Crime Victim Assistance

Receiving police assistance can be especially difficult for Americans for several reasons:

(1) local police stations do not have consistently working landline telephones.

(2) most police officers rely on private cell phones for communication, and these numbers are not publicized.

(3) police rarely understand/speak English.

(4) the police frequently lack transportation to respond to the scene of an incident. When transportation is available, fuel often is not, especially outside of Maputo.

The U.S. Embassy’s Regional Security Officer (RSO) and American Citizen Services (ACS) are available to render assistance to American citizens requiring local police services. Both can be reached at (258) 21 49 2797. Outside normal business hours, U.S. citizens may call the 24 hour duty phone at (258) 84 306 6480. 

Police/Security Agencies

Contact information for police is not always publicized or easy to locate. In Maputo, police squadrons are divided by geographical boundaries, and which squadron responds depends on your location. The best course of action is to contact the Embassy, provide your location, and ask for assistance. Local businesses may also be able to provide additional assistance in contacting police.

Medical Emergencies

Medical facilities fall critically short of U.S. standards, and care is inconsistent. People with serious medical conditions that require medications or frequent treatment are discouraged from traveling to Mozambique.

Ambulances include:

  • Aeromed Ambulance (Av. Marginal, 4115); Tel: 21 48 4914; Cell: 82 300 1568 or 84 55 55 911
  • Vida Plus (Rua Pereira Marinho 15, Bairo da Sommerschield); Tel: 21 48 6322 or 84 124 or 82 124


Contact Information for Available Medical Services

Despite the advancements in local facilities, many expatriates still travel by road to Nelspruit, South Africa (or fly to Johannesburg, South Africa) for treatment of most medical issues.

 

Instituto Do Coracao

Av. Kenneth Kaunda, 1111

21 41 4761/3

2141 1000

Hospital Privado Do Maputo

Rua do Campo de Golfe (opposite Portuguese school)

21 48 3905

 

Clinica da Sommerschield

Rua Pereira do Lago, 52

21 49 3924/5

Lab: 21 49 4278

Hospital Central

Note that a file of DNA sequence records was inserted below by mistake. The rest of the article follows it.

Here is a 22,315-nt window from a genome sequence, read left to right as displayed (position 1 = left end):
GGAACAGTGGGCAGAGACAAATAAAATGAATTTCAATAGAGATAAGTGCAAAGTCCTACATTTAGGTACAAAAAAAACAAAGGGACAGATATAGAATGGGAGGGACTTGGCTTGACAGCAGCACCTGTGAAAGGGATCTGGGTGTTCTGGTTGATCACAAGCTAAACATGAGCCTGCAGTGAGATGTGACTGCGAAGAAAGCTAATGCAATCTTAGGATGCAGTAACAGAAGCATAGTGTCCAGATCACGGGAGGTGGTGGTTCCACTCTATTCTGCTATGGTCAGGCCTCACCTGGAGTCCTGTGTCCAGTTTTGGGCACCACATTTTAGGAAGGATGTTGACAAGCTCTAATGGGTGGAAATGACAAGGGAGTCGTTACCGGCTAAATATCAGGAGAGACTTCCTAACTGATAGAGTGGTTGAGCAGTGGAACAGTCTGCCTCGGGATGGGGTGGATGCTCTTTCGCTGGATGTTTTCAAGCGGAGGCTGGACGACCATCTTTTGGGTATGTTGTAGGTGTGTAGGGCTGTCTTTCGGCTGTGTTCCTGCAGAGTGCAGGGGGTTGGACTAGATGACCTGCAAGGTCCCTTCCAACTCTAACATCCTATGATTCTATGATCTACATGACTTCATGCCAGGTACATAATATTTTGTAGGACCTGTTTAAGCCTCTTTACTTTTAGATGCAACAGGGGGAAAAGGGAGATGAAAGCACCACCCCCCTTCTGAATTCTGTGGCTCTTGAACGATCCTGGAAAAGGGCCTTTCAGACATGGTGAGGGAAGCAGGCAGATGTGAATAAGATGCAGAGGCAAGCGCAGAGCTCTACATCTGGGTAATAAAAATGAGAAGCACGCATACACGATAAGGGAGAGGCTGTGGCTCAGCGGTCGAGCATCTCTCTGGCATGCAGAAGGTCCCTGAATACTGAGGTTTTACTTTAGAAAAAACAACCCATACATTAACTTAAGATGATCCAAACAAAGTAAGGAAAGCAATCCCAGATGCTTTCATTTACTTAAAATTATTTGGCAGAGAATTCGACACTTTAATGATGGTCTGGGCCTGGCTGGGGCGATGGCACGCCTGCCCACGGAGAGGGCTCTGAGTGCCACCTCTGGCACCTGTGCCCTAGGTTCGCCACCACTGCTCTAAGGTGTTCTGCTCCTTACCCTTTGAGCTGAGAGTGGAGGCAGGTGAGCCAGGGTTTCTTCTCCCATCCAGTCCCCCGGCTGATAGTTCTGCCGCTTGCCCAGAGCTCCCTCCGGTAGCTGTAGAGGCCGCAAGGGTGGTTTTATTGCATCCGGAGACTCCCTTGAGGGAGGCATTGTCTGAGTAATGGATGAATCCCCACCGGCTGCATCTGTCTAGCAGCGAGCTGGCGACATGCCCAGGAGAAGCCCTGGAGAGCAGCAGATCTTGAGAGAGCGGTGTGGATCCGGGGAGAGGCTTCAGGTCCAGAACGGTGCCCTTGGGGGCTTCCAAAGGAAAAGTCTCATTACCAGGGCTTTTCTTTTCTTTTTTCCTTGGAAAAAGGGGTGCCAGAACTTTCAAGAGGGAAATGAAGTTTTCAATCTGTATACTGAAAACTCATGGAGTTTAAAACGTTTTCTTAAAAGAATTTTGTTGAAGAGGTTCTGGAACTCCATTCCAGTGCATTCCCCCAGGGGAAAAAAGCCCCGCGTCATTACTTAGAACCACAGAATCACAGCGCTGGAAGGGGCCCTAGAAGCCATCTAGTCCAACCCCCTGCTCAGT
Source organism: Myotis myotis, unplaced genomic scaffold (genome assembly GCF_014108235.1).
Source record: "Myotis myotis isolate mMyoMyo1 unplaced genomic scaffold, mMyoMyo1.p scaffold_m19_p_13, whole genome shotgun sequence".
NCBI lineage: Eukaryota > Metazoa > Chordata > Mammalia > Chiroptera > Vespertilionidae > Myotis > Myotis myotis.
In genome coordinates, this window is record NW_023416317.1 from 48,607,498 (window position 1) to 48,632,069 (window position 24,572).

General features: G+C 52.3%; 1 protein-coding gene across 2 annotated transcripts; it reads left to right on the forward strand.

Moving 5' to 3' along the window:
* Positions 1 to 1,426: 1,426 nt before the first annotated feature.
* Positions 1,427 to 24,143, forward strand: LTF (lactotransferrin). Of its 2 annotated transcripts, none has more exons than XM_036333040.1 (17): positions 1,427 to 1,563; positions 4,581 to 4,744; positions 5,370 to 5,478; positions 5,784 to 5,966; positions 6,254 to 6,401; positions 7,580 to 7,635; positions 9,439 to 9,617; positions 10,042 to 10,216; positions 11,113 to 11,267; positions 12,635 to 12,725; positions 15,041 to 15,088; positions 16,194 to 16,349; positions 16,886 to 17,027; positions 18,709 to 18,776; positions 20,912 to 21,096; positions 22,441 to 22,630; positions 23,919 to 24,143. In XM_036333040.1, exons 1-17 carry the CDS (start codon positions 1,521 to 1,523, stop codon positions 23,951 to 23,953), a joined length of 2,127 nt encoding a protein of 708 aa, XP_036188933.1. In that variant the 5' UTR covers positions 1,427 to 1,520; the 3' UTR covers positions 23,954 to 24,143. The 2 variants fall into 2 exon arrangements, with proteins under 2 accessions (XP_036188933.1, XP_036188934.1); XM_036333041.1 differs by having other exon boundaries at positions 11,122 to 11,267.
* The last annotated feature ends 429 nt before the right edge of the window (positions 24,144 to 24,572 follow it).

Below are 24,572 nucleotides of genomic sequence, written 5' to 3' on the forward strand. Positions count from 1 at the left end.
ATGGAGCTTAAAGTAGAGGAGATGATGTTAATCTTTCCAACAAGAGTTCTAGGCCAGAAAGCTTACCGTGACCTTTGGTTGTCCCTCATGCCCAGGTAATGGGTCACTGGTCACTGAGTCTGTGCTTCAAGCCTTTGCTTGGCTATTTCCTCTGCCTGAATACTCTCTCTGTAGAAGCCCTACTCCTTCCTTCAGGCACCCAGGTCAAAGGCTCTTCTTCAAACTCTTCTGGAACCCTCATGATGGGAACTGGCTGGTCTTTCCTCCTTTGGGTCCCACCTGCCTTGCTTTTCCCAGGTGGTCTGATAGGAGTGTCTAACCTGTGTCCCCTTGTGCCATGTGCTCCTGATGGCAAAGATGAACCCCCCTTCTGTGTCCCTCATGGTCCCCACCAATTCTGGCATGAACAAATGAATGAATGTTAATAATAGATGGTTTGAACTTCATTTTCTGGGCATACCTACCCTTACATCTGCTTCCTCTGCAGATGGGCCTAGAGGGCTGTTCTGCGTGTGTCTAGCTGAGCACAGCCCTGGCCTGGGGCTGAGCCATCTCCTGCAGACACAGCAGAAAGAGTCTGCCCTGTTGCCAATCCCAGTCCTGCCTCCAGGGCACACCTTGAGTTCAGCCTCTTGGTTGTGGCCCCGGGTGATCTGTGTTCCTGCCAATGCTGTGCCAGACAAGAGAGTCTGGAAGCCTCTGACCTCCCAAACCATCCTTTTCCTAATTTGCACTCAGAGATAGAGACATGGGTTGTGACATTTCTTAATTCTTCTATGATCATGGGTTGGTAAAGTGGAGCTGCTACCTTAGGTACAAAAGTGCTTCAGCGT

Av. Eduardo Mondlane/Av. Agostinho Neto

21 32 0011/8

21 30 7136

Lab 2130 6961

Available Air Ambulance Services

International SOS Assistance Inc. 3600 Horizon Blvd., Suite 300 Trevose, PA 19053, Phone: 267-716-241. Web: www.internationalsos.com

Europ Assistance. The 24/7 number is: Toll free: 1-877-710-4082.  ops@europassistance-usa.com logistics@europassistance-usa.com  

Insurance Guidance

All travelers are advised to purchase insurance to cover medical evacuation in case of a serious accident, injury, or illness. Medical evacuation can cost thousands of dollars, depending on the severity of the situation, so all travelers should ensure their policies provide sufficient coverage.

Country-specific Vaccination and Health Guidance

Malaria is endemic, and malaria prophylaxis and mosquito bite precautions are strongly recommended year-round.

HIV and TB are endemic.

Travelers are advised to see a physician prior to travelling to ensure that appropriate immunizations and precautions are taken, including medications for malaria prophylaxis and yellow fever vaccination (which is recommended for entry into the country and may be required for entry into other, neighboring countries).

The CDC offers additional information on vaccines and health guidance for Mozambique.

OSAC Country Council Information

The Maputo Country Council currently meets quarterly and has approximately 120 members. Please contact OSAC’s Africa team with any questions or to join.  

U.S. Embassy Location and Contact Information

Embassy Address and Hours of Operation

Av. Kenneth Kaunda, 193; Maputo, Mozambique

Hours: Monday – Thursday 0730 – 1730; Friday 0730 – 1230; Closed Saturday/Sunday

Embassy Contact Numbers

Embassy switchboard at: (258) 21 492 797 from overseas or (84) 312-8290 if dialing locally

Embassy Operator: (258) 21 49 2797

Duty Officer for after-hours American Citizen Services +258 84 306 6480

Post One: (258) 21 49 0723 or (84) 310 7190

Regional Security Officer: (258) 21 49 2797 ext. 3600

Consular Section: MaputoConsular@state.gov

Website: http://maputo.usembassy.gov/

Embassy Guidance

All Americans in Mozambique are recommended to register with the Smart Traveler Enrollment Program (STEP). The U.S. Embassy maintains liaison with local law enforcement officials and is available to assist American citizens during their stay. 

Additional Resources

Mozambique Country Information Sheet